A nanoparticle shaped like a spiky ball, with magnetic properties, has been uncovered in a new method of synthesizing carbon nanotubes by physicists at Queen Mary University of London and the University of Kent, U.K.
Carbon nanotubes are hollow, cylindrical molecules that can be manipulated to give them useful properties. The nanoparticles were discovered accidentally on the rough surfaces of a reactor designed to grow carbon nanotubes.
Described as sea urchins because of their characteristic spiny appearance, the particles consist of nanotubes filled with iron, with equal lengths pointing outwards in all directions from a central particle.
The presence of iron and the unusual nanoparticle shape could have potential for a number of applications, such as batteries that can be charged from waste heat, mixing with polymers to make permanent magnets, or as particles for cancer therapies that use heat to kill cancerous cells.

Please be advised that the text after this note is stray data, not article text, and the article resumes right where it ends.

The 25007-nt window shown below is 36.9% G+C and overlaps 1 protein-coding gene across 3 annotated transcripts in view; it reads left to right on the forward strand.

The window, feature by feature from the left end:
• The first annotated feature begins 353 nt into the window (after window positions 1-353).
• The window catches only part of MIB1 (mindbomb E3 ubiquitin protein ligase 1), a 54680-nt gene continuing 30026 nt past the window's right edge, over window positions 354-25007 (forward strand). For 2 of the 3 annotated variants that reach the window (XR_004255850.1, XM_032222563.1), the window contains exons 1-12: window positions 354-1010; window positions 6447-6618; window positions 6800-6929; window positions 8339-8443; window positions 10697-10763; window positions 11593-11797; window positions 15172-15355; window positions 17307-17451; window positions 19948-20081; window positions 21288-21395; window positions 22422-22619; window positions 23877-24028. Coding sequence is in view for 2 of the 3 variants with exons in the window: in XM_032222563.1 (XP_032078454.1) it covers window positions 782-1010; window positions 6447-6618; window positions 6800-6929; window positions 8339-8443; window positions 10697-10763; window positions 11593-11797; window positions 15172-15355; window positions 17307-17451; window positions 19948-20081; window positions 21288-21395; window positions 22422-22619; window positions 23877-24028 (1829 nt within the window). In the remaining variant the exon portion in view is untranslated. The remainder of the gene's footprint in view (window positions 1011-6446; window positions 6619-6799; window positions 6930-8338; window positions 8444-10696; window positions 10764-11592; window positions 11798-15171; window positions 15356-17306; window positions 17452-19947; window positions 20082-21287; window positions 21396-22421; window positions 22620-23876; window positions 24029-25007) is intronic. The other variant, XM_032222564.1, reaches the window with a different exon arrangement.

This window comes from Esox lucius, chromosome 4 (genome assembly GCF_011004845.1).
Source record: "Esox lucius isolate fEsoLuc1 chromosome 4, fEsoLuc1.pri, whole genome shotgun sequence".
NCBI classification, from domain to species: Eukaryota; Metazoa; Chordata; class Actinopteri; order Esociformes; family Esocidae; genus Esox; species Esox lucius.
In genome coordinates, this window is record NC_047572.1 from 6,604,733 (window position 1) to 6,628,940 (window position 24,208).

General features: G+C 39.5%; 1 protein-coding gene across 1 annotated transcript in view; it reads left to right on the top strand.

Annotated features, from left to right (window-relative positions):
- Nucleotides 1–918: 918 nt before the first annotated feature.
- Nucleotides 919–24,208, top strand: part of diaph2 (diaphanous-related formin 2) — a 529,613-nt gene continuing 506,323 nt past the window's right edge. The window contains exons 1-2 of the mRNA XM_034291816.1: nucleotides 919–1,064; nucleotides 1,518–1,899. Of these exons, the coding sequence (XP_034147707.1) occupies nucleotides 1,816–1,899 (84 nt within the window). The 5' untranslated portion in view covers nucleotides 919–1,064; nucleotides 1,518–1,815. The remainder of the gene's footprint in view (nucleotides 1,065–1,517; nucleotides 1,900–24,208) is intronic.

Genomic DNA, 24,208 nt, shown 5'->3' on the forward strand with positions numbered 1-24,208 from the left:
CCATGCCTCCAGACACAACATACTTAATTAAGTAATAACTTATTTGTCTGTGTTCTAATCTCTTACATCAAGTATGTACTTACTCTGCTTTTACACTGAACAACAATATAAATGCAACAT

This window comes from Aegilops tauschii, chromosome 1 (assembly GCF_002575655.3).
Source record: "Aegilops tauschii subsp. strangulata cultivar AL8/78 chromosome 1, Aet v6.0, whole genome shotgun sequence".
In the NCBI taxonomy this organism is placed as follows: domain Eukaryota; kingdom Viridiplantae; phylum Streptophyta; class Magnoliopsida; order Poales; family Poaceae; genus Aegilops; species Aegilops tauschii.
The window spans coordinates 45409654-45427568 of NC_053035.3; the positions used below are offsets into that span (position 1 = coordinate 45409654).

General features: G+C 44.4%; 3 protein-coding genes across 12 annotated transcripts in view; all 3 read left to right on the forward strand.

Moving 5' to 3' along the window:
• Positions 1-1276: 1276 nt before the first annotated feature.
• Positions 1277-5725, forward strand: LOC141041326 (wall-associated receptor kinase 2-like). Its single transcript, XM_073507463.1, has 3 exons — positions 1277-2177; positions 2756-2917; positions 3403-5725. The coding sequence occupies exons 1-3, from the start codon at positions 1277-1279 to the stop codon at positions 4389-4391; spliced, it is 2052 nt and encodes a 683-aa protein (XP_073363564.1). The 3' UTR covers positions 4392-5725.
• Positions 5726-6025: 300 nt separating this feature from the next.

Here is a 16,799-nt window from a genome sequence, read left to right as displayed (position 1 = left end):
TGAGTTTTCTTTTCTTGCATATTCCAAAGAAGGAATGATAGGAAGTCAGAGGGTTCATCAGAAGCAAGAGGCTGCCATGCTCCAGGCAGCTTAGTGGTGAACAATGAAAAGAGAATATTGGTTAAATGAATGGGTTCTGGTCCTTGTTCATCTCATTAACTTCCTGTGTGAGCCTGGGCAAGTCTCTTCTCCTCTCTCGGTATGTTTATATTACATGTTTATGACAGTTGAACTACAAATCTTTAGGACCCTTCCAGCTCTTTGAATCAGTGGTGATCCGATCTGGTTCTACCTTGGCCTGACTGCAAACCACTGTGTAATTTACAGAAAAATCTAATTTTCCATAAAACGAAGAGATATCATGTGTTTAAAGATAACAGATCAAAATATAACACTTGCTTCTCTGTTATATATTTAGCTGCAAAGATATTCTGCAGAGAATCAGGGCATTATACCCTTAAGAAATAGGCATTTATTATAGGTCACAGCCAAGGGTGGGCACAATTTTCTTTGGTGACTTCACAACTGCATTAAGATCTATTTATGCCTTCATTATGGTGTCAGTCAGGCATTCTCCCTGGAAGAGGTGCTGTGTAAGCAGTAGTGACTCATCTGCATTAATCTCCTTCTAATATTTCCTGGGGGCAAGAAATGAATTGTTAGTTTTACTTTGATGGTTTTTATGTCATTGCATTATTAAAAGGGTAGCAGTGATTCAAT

The researchers found that the rough surfaces of the reactor were covered in a thick powder of the new nanoparticles and that intentional roughening of the surfaces produced large quantities of the sea urchin nanoparticles.
“The surprising conclusion is that the sea urchin nanoparticles grow in vapor by a mechanism that’s similar to snowflake formation. Just as moist air flowing over a mountain range produces turbulence which results in a snowfall, the rough surface disrupts a flow to produce a symmetrical and ordered nanoparticle out of chaotic conditions,” said Dr. Mark Baxendale from Queen Mary’s School of Physics and Astronomy.
On analysis, the researchers found that a small fraction of the iron inside the carbon nanotubes was a particular type usually only found in high temperature and pressure conditions.
Baxendale added: “We were surprised to see this rare kind of iron inside the nanotubes. While we don’t know much about its behavior, we can see that the presence of this small fraction of iron greatly influences the magnetic properties of the nanoparticle.”
The research was supported by the South East Physics Network and is published in the journal Carbon.
Source: Queen Mary Univ. of London